by Joseph Gonzalez, a fall 2016 graduate of William Paterson University, NJ
The typical American high school environment can be just as enjoyable as it is toxic. In a sense, high school represents the last four years of your life before entering adulthood. Some might argue that it’s the best four years of your life, but I would say otherwise. High school bullying takes its toll on everyone, but it doesn’t always have to manifest as stolen lunch money, or black eyes.
High School Bullying: Through a student’s eyes
Think back to ninth grade when you found yourself sitting alone at lunch or in class– we all know this has happened to everyone at some point. You then hear two strangers having a conversation about “Jersey Shore,” a show you happen to enjoy as well. While some people may have the courage to go up to these two strangers and converse, it doesn’t come as easily for you, and you may miss out on those conversations every day, for the next four years.
Don’t get me wrong– I didn’t absolutely despise my high school experience; I actually credit that experience for making me into the person I am today. It can be scary spending five days a week, eight hours a day with the same group of people for four years. No matter what, you’re going to run into these people, whether it’s in the hallway, at lunch, or in town after school. These people can either bring you joy or make you miserable. If it ends up being the latter, you could be in for a shitty four years, but it doesn’t have to be that way. High school doesn’t have to be the best experience of your life, but you can still find ways to get through it. For many high school students, however, an obstacle getting in their way could be the bullies.
The statistics concur
According to Pacer’s National Bullying Resource Center, in 2015, one out of four students report being bullied during the school year. Why is this? Bullying is still a prominent problem, despite all the of anti-bullying programs that have been integrated into schools. According to the United States Department of Education’s National Center for Education Statistics, the rate of bullying among teenagers has dropped by 6% in the last decade. We have organizations such as the New Jersey Coalition for Bullying Awareness and Prevention, an organization that works to help counteract bullying by promoting awareness of bullying and methods on how to face it, that has been a factor in the decreased bullying rates. Nonetheless, bullying remains a problem in the United States, especially in high school.
Combating the bully mentality
Those people you run into on a consistent basis for four years might not be the nicest people you meet. Many students feel as if they need to fit in somewhere so that they are not ridiculed for being alone or having no friends.
According to Bullying Statistics, an organization for anti-bullying help, facts, and more, one of the reasons people bully is because they want attention; people react to negative behaviors more than to positive behaviors. Stress is also an important factor, as a study by Ditch The Label showed that bullies do not know how to positively react to stress, therefore making negative actions their outlet. (Ditch The Label) It’s a vicious cycle.
“I didn’t like high school because I felt like people were very cliquey,” a college student named Brianna says. “If you didn’t fit in with anyone, then you basically were left out.”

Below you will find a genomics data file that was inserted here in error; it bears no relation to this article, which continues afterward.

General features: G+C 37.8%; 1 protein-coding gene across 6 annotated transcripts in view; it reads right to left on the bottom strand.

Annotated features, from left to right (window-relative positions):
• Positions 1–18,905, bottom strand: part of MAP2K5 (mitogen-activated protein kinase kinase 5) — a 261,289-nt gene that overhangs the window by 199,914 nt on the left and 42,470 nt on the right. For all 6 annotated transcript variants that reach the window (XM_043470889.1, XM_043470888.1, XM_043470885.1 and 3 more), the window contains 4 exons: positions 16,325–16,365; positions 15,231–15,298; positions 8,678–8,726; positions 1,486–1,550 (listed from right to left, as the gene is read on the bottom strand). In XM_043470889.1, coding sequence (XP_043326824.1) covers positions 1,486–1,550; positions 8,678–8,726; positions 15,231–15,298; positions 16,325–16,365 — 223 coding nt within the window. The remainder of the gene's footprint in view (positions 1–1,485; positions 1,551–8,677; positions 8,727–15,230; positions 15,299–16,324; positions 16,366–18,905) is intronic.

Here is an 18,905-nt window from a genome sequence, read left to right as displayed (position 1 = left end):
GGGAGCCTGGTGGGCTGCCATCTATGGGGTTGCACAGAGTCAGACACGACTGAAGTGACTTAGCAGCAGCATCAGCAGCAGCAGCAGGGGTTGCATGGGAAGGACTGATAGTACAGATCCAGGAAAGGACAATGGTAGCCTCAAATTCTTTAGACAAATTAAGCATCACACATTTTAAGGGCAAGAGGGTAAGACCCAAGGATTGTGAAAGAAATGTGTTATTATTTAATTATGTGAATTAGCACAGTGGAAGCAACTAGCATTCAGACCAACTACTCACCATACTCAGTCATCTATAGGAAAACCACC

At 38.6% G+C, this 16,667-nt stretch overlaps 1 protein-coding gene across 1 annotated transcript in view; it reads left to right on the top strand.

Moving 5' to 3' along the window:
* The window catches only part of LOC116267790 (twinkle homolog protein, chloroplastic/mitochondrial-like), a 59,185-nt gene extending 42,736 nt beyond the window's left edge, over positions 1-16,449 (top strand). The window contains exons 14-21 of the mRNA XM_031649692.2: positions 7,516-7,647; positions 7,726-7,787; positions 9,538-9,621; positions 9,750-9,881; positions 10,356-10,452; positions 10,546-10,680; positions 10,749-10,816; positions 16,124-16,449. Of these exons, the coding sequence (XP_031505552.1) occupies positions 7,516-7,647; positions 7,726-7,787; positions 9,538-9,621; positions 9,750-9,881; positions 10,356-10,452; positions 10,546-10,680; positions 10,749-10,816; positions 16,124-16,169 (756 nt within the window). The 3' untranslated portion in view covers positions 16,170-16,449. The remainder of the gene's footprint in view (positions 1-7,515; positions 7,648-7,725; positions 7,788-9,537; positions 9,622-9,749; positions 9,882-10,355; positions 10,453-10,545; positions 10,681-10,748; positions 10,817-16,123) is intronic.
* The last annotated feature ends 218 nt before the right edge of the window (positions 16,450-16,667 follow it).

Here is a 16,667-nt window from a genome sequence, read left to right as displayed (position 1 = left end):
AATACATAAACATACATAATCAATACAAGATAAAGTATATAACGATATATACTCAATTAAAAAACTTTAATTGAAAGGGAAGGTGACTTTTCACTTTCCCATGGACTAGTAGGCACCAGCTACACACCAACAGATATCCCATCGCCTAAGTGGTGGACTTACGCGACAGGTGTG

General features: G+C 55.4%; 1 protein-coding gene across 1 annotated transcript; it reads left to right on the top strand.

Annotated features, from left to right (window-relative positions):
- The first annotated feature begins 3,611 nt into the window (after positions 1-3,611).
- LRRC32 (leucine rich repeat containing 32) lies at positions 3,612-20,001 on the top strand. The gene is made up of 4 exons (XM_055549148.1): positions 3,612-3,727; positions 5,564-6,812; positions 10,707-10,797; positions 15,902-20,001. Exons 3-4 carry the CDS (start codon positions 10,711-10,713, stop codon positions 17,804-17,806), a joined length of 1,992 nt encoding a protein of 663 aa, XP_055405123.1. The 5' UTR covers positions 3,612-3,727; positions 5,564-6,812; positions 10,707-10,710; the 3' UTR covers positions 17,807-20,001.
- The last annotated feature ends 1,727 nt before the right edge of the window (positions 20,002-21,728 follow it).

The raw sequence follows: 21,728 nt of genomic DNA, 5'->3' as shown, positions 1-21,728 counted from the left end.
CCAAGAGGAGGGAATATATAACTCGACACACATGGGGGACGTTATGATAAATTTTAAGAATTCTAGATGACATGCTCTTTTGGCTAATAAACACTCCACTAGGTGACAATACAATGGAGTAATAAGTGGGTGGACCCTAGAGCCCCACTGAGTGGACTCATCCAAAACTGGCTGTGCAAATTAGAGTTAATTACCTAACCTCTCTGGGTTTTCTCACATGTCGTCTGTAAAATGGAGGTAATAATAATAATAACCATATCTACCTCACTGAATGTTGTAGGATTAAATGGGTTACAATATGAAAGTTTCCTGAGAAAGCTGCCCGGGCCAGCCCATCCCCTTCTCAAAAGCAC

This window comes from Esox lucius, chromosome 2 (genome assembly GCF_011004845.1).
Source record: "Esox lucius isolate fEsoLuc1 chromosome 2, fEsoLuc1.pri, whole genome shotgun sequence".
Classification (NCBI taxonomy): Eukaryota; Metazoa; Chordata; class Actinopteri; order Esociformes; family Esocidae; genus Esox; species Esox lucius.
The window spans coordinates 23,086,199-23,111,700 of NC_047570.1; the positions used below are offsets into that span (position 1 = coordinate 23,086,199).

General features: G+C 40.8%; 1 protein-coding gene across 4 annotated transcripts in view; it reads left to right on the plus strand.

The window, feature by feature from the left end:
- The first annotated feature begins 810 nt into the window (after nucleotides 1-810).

This is true with high schools in general; people long to fit in. This goes back to the bullies and how people don’t want to be ridiculed for being alone.
“Focus on high school as an experience for yourself,” Brianna suggests. “Be a leader so that you won’t have as much pressure to follow.”
Personal power and bullying prevention
You can give yourself so much more freedom if you do what you want to do and not what others would want you to. If you’re considering wearing a shirt that has your favorite TV show on it, just wear the darn thing. No matter what people think about your shirt, wearing it shows that you are comfortable in your own skin. The people who would take the time to ridicule you about it obviously aren’t comfortable in their own skin, so there’s no need to worry about them. When you realize you have that ability, other people’s opinions begin to lose importance. It’d be better to go through four years of school truly being yourself rather than trying to appease others. People will judge you no matter what, so what’s the point?
A system of support
If you feel as if you cannot shake your bullies, there are many actions that have been taken to prevent bullying. The Anti-Bullying Bill of Rights Act was signed a few years ago by Governor Chris Christie, requiring school districts to report twice a year on any sort of bullying that occurred within their district to both the public and the Department of Education. This act also requires school teachers to complete two hours of instruction on bullying prevention in each professional period, and principals to appoint an anti-bullying specialist in each school. Students and parents alike should be aware that these systems of support exist.
It’s vital not to let bullies get the best of you during high school. Those four years should not be miserable for you; they don’t have to be the best four years of your life, but you have the golden opportunity to make the most of it. Bullying affects millions of students in this country, so don’t be ashamed to speak to someone about it. Don’t ever let the bullies get the best of you.